The Age of Jihad | Patrick Cockburn

Summary of: The Age of Jihad: Islamic State and the Great War for the Middle East
By: Patrick Cockburn

Introduction

In ‘The Age of Jihad: Islamic State and the Great War for the Middle East’, Patrick Cockburn takes an in-depth look at the history and events leading to the rise of ISIS and the ongoing turmoil in the Middle East. Exploring decisions such as the US invasion of Iraq in 2003, the consequences of the Arab Spring, and the complexities of regional politics, Cockburn presents a sobering overview of the current state of affairs in the region. Readers can expect to gain insights into the failure of Western policy and the roots of violence in the Middle East.

Afghanistan: A Fragile Peace

After the tragic events of 9/11, the United States focused on retreating Arab enemies in Northeast Afghanistan. In a four-year civil war that led up to Taliban rule in 1996, Kabul suffered the loss of 100,000 lives. With the help of the United States’ air support, the Northern Alliance managed to overthrow the Taliban government in 2001. The Northern Alliance was a group of politically skilled but militarily weak anti-Taliban warlords. Afghanistan finally seemed to offer a secure future to its people.

The Unforeseen Consequences of the Invasion of Iraq

The decision of the US to invade Iraq in 2003 led to dire consequences that were not anticipated by US policymakers. A misreading of Baathists, who were mostly trained bureaucrats without strong Saddam Hussein loyalties, contributed to the poor outcome of the war. In addition, the effect of UN sanctions on Iraq following Saddam’s invasion of Kuwait in 1990 was underestimated. The sanctions led to a collapse of the country’s infrastructure, with health services and electricity functioning in only limited amounts. The invasion led to organized resistance and violence, with suicide bombings, looting, and significant damage to US soldiers. The outcome of the US-led invasion undid the previously stable relationships among Kurds, Sunnis, and Shia. Ultimately, the invasion of Iraq resulted in a widespread breakdown of security and conflicts that engulfed the Middle East and North Africa.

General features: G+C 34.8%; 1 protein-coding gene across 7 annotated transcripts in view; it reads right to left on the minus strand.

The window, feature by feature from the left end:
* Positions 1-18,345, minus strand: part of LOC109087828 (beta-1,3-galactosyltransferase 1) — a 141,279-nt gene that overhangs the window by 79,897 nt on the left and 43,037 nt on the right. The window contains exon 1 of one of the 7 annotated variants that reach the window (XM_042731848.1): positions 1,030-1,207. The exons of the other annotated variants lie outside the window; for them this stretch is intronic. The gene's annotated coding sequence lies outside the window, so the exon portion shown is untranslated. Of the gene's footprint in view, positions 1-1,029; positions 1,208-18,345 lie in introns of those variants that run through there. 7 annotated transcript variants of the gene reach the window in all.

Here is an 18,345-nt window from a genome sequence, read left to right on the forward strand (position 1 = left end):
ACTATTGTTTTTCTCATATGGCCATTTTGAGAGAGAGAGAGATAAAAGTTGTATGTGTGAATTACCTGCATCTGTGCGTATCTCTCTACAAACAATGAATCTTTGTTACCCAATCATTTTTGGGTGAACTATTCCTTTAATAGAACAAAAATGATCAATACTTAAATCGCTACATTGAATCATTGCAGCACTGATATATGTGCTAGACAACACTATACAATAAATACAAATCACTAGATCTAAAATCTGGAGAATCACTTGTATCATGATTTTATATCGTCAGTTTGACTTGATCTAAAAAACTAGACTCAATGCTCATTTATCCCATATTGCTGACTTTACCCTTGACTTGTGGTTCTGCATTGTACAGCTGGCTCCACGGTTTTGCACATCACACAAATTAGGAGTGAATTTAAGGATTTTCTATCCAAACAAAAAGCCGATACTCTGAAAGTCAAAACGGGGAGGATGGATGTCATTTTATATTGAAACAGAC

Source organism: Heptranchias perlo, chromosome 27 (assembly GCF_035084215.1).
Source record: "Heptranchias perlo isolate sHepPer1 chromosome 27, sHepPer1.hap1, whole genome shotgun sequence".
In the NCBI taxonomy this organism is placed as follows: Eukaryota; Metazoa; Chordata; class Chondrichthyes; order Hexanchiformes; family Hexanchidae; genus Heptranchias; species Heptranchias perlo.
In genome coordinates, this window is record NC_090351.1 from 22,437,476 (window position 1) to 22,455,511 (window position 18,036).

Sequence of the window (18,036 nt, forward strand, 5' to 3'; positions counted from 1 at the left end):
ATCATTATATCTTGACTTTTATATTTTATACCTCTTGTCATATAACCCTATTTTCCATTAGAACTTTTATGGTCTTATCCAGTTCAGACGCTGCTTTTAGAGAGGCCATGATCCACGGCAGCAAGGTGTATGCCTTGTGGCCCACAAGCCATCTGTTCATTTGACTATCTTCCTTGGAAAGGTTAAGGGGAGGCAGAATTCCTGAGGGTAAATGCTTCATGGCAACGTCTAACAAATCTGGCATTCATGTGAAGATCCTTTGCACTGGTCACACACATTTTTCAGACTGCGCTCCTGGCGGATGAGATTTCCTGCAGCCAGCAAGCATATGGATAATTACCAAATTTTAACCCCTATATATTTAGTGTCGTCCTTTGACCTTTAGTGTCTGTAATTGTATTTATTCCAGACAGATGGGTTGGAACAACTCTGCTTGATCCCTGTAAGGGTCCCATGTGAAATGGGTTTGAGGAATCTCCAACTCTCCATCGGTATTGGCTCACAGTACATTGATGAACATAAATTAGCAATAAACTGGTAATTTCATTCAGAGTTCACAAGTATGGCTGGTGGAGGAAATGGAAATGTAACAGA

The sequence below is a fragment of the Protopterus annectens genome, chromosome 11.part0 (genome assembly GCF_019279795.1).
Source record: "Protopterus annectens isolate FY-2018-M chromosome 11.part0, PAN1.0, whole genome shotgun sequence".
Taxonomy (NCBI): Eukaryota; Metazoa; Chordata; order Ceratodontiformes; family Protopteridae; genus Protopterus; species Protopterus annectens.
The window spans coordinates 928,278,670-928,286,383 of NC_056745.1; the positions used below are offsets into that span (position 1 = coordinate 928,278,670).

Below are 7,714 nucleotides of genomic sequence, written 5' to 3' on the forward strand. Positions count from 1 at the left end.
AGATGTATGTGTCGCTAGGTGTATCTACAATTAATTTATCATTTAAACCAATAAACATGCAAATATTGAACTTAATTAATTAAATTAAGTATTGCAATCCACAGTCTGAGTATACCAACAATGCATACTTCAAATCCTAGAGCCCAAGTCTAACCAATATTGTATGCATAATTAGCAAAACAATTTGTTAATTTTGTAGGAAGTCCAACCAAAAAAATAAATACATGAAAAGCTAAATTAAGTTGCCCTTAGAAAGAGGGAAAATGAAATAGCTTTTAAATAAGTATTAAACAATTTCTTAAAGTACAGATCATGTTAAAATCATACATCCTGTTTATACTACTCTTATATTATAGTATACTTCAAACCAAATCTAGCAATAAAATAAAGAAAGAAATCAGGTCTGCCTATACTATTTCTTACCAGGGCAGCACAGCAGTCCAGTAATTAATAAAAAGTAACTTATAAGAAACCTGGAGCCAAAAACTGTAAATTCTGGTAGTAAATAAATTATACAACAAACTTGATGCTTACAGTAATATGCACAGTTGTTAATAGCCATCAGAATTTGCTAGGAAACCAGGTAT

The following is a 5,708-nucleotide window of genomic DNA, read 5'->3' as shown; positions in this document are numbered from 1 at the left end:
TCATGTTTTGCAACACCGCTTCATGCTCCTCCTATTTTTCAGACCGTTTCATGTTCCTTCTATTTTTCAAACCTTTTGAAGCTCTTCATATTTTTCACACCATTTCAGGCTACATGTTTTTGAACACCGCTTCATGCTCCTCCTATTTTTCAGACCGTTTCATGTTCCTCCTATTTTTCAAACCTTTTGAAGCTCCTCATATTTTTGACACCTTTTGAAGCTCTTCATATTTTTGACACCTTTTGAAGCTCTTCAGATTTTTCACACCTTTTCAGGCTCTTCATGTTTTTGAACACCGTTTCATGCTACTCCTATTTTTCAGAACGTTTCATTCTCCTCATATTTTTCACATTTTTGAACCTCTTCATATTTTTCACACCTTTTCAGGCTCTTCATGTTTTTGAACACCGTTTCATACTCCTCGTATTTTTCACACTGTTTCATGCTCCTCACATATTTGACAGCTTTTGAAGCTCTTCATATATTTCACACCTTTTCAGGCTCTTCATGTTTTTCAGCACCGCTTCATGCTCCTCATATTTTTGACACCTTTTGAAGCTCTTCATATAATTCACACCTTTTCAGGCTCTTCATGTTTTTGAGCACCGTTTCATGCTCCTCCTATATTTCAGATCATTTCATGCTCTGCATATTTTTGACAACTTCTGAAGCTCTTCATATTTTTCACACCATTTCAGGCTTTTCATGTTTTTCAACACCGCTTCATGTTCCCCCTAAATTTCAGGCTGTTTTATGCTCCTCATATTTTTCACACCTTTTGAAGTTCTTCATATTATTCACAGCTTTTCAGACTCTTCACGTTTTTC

The Complexities of the Iraq War

The Iraq War was plagued by sectarian violence and a lack of understanding by American leaders. The bombing of the Shia Golden Mosque in Samarra was a clear manifestation of a long-standing sectarian conflict. Many of the jobless Sunnis who struggled against their Shia neighbors were dismissed as part of the opposition. The US surge, which involved 30,000 additional soldiers, was considered a success, and talk of a gradual withdrawal began. However, negotiations for a comprehensive security agreement between the US and Iraq were unsuccessful, and Iran began to fill the power vacuum left behind. Prime Minister Nouri al-Maliki, a Shia, even removed hundreds of Sunni candidates from the ballot ahead of legislative elections. The war had lasting effects on Iraq’s bureaucracy, with seven million employees and salaries costing $4 billion per month. Despite the conflict and turmoil, people continued to receive their salaries.

The US Occupation in Afghanistan and Iraq

After the Taliban resurfaced, the US struggled in Afghanistan. The surge, initially planned for success, proved futile, and the US found no peace partner in the Middle East. Corruption, economic downfall, and unsatisfactory governance contributed to the military crisis. The 30,000 troops sent to Afghanistan were met with skepticism. A decade-long struggle, it paralleled the Soviet army’s situation in Afghanistan in the 1980s. Ultimately, the US learned that military victories do not ensure successful occupations, and it lacked reliable partners in the Middle East to achieve peace and democracy.

The Failure of NATO in Libya

The book explores the Arab Spring social uprising that began in Tunisia and spread to Egypt and Libya. It highlights the NATO’s poorly crafted military campaign in Libya and the strategic mistakes made, which made the situation worse and vulnerable. By the end of 2014, the Libyan civil war had become a calamity, like the situation in Iraq and Syria, causing a sense of revisiting colonialism.

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